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Institute for Ethics and Emerging Technologies





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1930s Post-Scarcity Dreams: Remembering the Technocracy Movement

Benjamin Abbott


Ethical Technology


http://ieet.org/index.php/ieet/ieetblog

March 01, 2013

For a brief moment in the 1933, a radical solution to the Great Depression seized public attention across the United States. Claiming the mantle of scientific authority and well-equipped with facts and figures, Technocracy condemned the economic status quo – the price system – as hopelessly antiquated in an age of abundant energy. Technocrats argued the era of meaningful scarcity had ended.

The movement proposed a technician-run economy of equally distributed prosperity as the only way to prevent ecological and social collapse in the North American continent. In the context of financial meltdown and widespread destitution coupled with overproduction, the country's population proved receptive to the possibility of switching to economic system firmly grounded in material reality and organized by engineers' logic of instrumental rationality.

That transition never happened, of course; the price system weathered that crisis and others that followed. Technocracy fell back into obscurity as suddenly as it rose to prominence. Many historians treat the movement as a curiosity worthy only of ridicule – and not without reason. I've scant interest in promoting Technocracy as such and less still in apologizing for movement figurehead and would-be supreme leader Howard Scott.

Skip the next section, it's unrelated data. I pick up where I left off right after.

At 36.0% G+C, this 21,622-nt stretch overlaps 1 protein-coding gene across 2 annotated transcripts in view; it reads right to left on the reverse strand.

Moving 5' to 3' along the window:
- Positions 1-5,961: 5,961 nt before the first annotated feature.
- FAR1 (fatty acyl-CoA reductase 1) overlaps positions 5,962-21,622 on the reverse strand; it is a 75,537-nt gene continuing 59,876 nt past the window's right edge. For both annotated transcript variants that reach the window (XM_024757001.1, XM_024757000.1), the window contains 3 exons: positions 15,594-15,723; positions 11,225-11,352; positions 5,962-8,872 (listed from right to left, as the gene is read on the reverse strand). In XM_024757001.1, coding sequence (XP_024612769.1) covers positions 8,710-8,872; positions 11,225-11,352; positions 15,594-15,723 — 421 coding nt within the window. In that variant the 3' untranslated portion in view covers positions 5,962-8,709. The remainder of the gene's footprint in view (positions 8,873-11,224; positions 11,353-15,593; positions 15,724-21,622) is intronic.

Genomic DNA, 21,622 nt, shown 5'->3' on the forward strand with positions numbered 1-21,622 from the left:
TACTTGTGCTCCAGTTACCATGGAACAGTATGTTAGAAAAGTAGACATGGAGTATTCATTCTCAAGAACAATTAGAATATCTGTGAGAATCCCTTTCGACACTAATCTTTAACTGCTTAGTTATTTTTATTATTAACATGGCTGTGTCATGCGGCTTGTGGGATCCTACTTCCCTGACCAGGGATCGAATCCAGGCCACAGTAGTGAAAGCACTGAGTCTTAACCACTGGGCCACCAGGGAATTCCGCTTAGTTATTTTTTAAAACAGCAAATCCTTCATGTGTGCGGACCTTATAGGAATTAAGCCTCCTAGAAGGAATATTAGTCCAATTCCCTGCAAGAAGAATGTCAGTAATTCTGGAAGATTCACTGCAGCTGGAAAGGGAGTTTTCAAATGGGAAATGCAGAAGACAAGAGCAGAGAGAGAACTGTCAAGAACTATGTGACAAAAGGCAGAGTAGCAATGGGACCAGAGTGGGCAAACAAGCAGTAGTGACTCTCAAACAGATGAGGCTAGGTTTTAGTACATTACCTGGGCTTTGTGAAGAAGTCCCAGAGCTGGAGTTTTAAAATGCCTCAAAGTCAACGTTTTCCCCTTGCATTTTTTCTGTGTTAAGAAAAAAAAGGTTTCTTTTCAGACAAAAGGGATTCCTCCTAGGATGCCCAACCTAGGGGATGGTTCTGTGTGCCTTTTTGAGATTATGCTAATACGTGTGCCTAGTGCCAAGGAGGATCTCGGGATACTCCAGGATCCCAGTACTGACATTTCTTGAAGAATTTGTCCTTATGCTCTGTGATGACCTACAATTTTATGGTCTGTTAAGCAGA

However, I consider Technocracy's critique of capitalism and future vision valuable in that comes from an engineering perspective. Through insistent focus on the physical and technical, Technocracy turns on its head economists' claims about the efficiency of capitalism and effectively characterizes the price system overwhelmingly wasteful. Despite their myopia and enthusiastic embrace of numerous forms of oppression, Scott and company's analysis provides insight into the profound contradictions of the industrial world system and the project of cultivating better future.

Here in the twenty-first century, eighty years past the zenith of the Technocracy movement's notoriety, the contrast between actually existing production and human wants stands out as even more absurd. There's so much manufactured stuff around that many affluent folks don't know what to do with it. Few things last; designs routinely assume or ensure rapid obsolescence.

Dumpsters swell and spill over; landfills sprawl across acres and acres. In the Pacific Ocean, trash coalesces into patch of arguably continental proportions. Waste, as miserably processed as vast majority of it is, constitutes as resource for scavengers. Bottle, can, and scrap metal collection forms an important income for impoverished urban residents. I personally survive primarily from food deemed unsellable and thus donated. I know comrades who live off the food people leave on their plates at restaurants when traveling. Between gift markets and friends, I can hardly remember the last time I paid for clothing.

The scavenger economy marginals like me participate in – constrained as it is by gates, locks, and zealous garbage defenders – only hints at the staggering excesses of capitalism. Let's begin with a big-picture view of basic necessities and comforts. First, nutrition. A recent report by the Institution of Mechanical Engineers concludes that a third to half of all food produced simply spoils. Next, shelter. In in the United States, approximately twenty-four houses go completely empty for each houseless person. So much more residential space goes unused at the micro level; the other bedroom in the apartment where I stay has been unoccupied for the better part of a month while I search for someone to fill it.

What about transportation? As Bianca Mugyenyi and Yves Engler convincingly show, U.S. car culture approaches optimization's antithesis. You’ve got to work at it to devise a system that squandered more resources than multiton hunks of metal that commonly carry only a single person and spend 95% of time idly taking up space.